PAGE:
[Now that I am re-reading, with the intent of revising the piece I wrote in 2019, around the time that I was receiving or was about to receive adjunct tenure, but full of rage at the conditions that remained, for me and for my colleagues, for my comrades and my friends (job security is not everything; wages are something), I am struck by the violence of the language. The language is violent in a reflexive direction, the violence is directed toward the narrator, whom, as I now recall, I imagined as my probable future self. The violence derives, in part, from my tendency to repress my anger, a tendency I now see as related to adjunct rage, related to the non-simplicity of my position, and also related—perhaps—to my fear of the essay form, which, especially in its relation to imposter syndrome, is something I am trying to think hard about these days.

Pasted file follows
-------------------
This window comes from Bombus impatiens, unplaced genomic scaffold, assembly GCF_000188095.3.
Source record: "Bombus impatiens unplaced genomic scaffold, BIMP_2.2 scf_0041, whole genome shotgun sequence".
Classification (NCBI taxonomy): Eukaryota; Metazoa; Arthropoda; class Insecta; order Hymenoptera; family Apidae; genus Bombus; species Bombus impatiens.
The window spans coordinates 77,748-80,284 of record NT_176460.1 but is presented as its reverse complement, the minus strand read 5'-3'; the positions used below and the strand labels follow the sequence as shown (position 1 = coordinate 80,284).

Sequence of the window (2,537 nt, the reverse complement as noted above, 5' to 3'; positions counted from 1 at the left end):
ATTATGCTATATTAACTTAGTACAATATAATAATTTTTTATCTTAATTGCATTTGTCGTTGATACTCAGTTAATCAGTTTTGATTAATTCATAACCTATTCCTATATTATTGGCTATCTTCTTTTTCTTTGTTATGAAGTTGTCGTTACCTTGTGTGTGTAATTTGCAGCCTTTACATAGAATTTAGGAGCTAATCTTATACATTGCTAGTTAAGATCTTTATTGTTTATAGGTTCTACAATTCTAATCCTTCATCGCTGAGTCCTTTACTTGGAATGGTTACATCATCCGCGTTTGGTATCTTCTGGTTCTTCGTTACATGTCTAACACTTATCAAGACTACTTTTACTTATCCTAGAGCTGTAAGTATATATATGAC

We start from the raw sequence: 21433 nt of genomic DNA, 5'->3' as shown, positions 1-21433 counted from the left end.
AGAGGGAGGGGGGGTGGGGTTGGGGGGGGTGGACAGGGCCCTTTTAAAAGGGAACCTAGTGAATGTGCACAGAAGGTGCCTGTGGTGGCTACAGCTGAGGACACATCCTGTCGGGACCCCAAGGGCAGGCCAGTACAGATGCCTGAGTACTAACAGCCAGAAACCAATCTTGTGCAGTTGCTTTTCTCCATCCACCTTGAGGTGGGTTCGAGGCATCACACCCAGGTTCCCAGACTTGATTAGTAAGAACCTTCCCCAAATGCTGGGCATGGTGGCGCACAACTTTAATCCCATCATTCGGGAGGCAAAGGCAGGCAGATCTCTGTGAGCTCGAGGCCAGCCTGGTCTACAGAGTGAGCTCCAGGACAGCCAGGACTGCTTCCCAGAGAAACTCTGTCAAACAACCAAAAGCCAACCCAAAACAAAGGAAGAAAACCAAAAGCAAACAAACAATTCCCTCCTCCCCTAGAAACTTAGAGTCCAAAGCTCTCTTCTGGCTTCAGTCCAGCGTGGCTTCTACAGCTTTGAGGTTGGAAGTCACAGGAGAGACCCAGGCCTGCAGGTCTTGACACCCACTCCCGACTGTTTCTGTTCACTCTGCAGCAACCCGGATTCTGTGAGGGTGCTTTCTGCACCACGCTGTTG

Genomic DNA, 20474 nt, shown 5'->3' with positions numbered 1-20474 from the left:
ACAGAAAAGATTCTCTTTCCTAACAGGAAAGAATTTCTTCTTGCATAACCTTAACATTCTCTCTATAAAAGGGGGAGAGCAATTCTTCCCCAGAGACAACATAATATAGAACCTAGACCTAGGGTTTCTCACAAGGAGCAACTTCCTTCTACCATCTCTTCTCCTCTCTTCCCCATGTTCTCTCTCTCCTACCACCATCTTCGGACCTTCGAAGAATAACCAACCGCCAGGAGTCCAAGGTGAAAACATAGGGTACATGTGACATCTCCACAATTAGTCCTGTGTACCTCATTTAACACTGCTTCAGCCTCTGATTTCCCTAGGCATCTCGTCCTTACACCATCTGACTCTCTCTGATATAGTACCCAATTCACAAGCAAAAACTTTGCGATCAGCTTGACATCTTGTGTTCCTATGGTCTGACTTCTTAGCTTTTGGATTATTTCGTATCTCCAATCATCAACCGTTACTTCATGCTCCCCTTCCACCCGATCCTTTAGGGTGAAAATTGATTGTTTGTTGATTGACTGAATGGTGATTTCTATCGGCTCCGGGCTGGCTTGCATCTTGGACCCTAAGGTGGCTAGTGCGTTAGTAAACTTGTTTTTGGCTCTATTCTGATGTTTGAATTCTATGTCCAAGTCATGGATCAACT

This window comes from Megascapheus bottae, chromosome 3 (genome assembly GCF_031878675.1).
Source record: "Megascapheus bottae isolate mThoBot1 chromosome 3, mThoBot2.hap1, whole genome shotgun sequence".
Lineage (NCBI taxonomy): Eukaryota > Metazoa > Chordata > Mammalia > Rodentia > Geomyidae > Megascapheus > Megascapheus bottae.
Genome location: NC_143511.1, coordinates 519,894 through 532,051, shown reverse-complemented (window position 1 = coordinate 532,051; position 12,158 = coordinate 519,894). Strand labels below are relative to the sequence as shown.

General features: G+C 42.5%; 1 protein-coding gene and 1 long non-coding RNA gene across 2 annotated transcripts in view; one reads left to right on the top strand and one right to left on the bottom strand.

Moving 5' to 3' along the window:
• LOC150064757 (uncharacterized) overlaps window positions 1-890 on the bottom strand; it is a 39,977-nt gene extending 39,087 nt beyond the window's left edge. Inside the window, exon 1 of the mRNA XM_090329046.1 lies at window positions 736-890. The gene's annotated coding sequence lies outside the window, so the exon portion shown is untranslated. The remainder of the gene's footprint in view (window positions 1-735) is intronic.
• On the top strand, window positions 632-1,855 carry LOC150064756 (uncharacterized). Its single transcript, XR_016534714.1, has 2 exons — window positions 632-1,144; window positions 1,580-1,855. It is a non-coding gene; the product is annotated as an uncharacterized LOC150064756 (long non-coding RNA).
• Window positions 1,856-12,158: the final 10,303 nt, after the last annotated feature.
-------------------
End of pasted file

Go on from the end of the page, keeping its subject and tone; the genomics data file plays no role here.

[Violence is everywhere. What I am trying to avoid, by learning to un-repress my anger, is the unnecessary violence of inculcated self-doubt. The unnecessary violence of—as I put it in the fiction that began as an essay about adjunct rage—stabbing myself in the same place twice. Here is a task for revision. Here is a necessary dare.]



Thank you to the editors of MO(O)ON.IO for publishing At Some Point I Became (a Fiction) and for agreeing to my excerpting it here. At some point it may become available elsewhere as a longer fiction. 

Please read Hillary Plum’s hole studies from fonograf editions, a recent model for the fearless address of many things, including something akin to adjunct rage.